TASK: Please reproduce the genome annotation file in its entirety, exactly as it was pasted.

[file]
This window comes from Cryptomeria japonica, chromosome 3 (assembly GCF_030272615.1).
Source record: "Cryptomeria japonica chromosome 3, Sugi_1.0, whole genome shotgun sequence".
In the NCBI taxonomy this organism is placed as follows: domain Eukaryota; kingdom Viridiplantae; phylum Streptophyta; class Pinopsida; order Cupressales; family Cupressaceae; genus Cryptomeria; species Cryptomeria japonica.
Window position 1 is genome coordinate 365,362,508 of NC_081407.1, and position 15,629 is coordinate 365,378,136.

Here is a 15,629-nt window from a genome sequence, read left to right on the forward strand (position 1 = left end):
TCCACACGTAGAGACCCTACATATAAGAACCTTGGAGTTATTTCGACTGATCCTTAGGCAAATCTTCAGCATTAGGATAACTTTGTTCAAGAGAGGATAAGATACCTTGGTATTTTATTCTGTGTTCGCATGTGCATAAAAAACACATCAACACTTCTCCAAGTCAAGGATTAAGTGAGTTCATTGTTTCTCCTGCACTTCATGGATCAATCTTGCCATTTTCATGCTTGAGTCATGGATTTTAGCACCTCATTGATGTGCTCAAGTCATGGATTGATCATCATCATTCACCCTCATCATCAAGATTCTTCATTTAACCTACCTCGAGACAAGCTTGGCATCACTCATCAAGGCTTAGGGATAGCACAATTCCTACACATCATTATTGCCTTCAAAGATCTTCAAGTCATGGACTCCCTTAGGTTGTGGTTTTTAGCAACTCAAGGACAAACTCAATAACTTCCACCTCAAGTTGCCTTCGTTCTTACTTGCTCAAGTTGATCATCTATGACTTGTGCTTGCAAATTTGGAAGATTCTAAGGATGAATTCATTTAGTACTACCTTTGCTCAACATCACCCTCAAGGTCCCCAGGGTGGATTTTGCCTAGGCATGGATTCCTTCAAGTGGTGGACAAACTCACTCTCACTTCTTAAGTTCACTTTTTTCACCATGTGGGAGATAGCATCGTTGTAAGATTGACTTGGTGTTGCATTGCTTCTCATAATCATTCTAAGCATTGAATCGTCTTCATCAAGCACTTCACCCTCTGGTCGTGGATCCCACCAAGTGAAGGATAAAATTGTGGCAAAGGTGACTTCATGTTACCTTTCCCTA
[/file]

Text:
This window comes from Cryptomeria japonica, chromosome 3 (assembly GCF_030272615.1).
Source record: "Cryptomeria japonica chromosome 3, Sugi_1.0, whole genome shotgun sequence".
In the NCBI taxonomy this organism is placed as follows: domain Eukaryota; kingdom Viridiplantae; phylum Streptophyta; class Pinopsida; order Cupressales; family Cupressaceae; genus Cryptomeria; species Cryptomeria japonica.
Window position 1 is genome coordinate 365,362,508 of NC_081407.1, and position 15,629 is coordinate 365,378,136.

Here is a 15,629-nt window from a genome sequence, read left to right on the forward strand (position 1 = left end):
TCCACACGTAGAGACCCTACATATAAGAACCTTGGAGTTATTTCGACTGATCCTTAGGCAAATCTTCAGCATTAGGATAACTTTGTTCAAGAGAGGATAAGATACCTTGGTATTTTATTCTGTGTTCGCATGTGCATAAAAAACACATCAACACTTCTCCAAGTCAAGGATTAAGTGAGTTCATTGTTTCTCCTGCACTTCATGGATCAATCTTGCCATTTTCATGCTTGAGTCATGGATTTTAGCACCTCATTGATGTGCTCAAGTCATGGATTGATCATCATCATTCACCCTCATCATCAAGATTCTTCATTTAACCTACCTCGAGACAAGCTTGGCATCACTCATCAAGGCTTAGGGATAGCACAATTCCTACACATCATTATTGCCTTCAAAGATCTTCAAGTCATGGACTCCCTTAGGTTGTGGTTTTTAGCAACTCAAGGACAAACTCAATAACTTCCACCTCAAGTTGCCTTCGTTCTTACTTGCTCAAGTTGATCATCTATGACTTGTGCTTGCAAATTTGGAAGATTCTAAGGATGAATTCATTTAGTACTACCTTTGCTCAACATCACCCTCAAGGTCCCCAGGGTGGATTTTGCCTAGGCATGGATTCCTTCAAGTGGTGGACAAACTCACTCTCACTTCTTAAGTTCACTTTTTTCACCATGTGGGAGATAGCATCGTTGTAAGATTGACTTGGTGTTGCATTGCTTCTCATAATCATTCTAAGCATTGAATCGTCTTCATCAAGCACTTCACCCTCTGGTCGTGGATCCCACCAAGTGAAGGATAAAATTGTGGCAAAGGTGACTTCATGTTACCTTTCCCTA